Hatha vs Ashtanga vs Vinyasa Yoga: What’s the Difference and Which is Better?
People practice yoga for a variety of reasons: for stress relief, mindfulness, fitness, and spiritual reasons like connecting more with the “self.” And for this reason, different types of yoga exist. Vinyasa yoga, ashtanga yoga, and power yoga are some of the most popular in the Western world.
You might wonder: what is the difference between ashtanga yoga and vinyasa yoga and power yoga? Knowing how they differ can help you understand their unique benefits and choose which is best for you.
Hatha Yoga: Great for Beginners
The word “hatha” actually means the physical practice of yoga, so it could be applied to any practice. It also refers to the combination of the sun, “ha,” and the moon, “tha.” When a practice is labelled as Hatha, it typically means a class that will include basic yoga poses combined with deep breathing, focusing on the breath, and meditation.
Hatha classes are great for people new to yoga or who want to focus more on the gentle, unhurried, meditative aspects versus a practice that is also physically demanding. Students can expect a powerful experience of self-transformation to align the whole body, mind, and soul.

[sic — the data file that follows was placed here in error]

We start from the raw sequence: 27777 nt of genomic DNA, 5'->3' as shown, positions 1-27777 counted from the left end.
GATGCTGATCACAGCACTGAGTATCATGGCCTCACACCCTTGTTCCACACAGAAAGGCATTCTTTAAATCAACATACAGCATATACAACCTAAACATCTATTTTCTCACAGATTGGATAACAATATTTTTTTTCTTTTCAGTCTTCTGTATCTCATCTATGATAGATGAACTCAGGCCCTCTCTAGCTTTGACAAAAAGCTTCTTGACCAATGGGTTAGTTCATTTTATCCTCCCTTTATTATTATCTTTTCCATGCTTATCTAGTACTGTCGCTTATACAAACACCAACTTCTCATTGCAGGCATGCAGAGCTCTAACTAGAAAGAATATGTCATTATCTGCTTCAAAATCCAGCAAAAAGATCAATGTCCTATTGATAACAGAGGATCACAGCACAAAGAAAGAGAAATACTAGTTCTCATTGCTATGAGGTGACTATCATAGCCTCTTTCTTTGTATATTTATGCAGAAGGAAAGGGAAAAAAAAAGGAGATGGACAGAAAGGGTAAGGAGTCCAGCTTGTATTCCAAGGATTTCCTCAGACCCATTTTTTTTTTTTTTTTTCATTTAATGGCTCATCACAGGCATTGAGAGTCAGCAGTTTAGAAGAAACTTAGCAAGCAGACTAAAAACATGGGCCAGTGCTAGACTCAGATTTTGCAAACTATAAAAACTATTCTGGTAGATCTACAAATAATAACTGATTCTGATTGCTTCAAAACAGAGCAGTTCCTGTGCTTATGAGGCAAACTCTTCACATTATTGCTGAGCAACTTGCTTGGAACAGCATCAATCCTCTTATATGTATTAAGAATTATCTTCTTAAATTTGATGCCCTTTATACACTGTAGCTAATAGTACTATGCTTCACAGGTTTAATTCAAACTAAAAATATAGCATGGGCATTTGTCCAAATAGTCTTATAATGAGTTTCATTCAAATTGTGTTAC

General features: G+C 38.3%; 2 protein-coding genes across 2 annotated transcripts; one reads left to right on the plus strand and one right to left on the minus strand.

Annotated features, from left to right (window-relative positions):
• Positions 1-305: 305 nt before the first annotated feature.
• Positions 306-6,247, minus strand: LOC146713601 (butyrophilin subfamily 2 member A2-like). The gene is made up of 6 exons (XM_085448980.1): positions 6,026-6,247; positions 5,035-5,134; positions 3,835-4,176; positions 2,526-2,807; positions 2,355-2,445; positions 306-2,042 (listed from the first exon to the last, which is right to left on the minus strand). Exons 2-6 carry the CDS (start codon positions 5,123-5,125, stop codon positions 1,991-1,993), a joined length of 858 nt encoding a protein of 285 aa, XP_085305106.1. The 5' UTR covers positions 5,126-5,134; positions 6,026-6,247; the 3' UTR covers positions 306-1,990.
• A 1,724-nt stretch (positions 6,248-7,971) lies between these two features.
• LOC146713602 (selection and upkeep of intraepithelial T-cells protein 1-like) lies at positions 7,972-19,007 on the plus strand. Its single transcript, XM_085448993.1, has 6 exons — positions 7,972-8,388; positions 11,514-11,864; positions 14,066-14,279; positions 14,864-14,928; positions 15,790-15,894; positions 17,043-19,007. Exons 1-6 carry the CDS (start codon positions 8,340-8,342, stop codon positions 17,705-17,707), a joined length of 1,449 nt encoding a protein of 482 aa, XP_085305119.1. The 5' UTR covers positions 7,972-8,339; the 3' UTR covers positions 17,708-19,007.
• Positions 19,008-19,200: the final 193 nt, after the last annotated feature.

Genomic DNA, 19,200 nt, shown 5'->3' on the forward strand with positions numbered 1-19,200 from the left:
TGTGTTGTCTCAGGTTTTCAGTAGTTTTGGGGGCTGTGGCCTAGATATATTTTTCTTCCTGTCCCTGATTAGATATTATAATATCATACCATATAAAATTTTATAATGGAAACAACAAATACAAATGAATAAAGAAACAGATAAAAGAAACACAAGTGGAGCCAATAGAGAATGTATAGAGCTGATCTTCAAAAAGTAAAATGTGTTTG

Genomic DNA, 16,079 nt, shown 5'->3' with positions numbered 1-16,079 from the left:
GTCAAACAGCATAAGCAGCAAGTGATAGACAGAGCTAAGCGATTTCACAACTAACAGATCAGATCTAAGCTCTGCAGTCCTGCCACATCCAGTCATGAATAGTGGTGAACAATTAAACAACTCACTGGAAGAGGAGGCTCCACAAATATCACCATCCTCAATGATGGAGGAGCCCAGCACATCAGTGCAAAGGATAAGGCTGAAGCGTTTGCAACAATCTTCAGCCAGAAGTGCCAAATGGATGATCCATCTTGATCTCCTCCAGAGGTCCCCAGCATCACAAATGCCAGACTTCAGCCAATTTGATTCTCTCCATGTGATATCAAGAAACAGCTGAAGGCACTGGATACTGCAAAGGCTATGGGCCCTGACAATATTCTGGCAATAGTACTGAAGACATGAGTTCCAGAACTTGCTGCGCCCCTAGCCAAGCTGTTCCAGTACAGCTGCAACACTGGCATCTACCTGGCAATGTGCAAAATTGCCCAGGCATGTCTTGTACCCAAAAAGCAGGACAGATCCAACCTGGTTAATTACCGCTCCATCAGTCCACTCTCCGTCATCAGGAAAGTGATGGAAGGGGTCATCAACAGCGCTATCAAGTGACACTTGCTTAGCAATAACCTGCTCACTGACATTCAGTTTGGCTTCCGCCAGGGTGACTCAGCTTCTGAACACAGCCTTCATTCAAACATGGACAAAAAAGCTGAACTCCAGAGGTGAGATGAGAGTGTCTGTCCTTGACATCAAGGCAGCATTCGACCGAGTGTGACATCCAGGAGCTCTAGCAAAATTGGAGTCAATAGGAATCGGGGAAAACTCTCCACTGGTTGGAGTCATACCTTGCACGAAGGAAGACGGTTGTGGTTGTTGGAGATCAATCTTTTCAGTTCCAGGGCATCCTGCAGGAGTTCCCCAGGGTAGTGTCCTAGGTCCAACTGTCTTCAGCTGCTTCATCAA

Ashtanga Yoga: Structured Yoga
Ashtanga yoga involves syncing up a continuous and structured series of postures with the breath. It futures five asana series and each one must be mastered before moving to the next series.
Ashtanga is a much more physical yoga style than Hatha. It means “eight-limbed” yoga because it focuses on:
- Moral codes
- Self-purification and study
- Internal listening
- State of unity
Ashtanga yoga is meant to calm your mind while improving circulation and strength in the body. It also detoxifies the organs and muscles by creating a lot of heat and sweat through the intense poses. It is an intense practice best for more experienced yogis or individuals who aren’t afraid of a challenge—and who like structure—during their practice.
Vinyasa Yoga: The Middle Ground
A Vinyasa flow can refer to any yoga flow, but like with Hatha yoga, the Vinyasa label often means a specific type of class. Vinyasa usually falls somewhere between Hatha and Ashtanga styles, incorporating a lot of movement and endurance. Vinyasa style is often used interchangeably with “power yoga” classes and flows.
Students in a Vinyasa class can expect to go through each sequence a number of times—and to get a nice, stress-relieving exercise from it.
Yoga offers something for everyone, whether you want to start slow and methodical or prefer a more intense, sweat-inducing style that gets your muscles pumping. Either way, you can expect to give your mind and body a much-needed practice.
At Blue Karma Resort, we make it easy to reap the benefits of yoga even while on vacation. Visitors to beautiful Bali can stay in any of our wonderful villas or suites in Seminyak or Ubud and choose from our variety of yoga classes, including Hatha, Ashtanga, Restorative, Yin, and Kundalini yoga, led twice a day. Find out more here!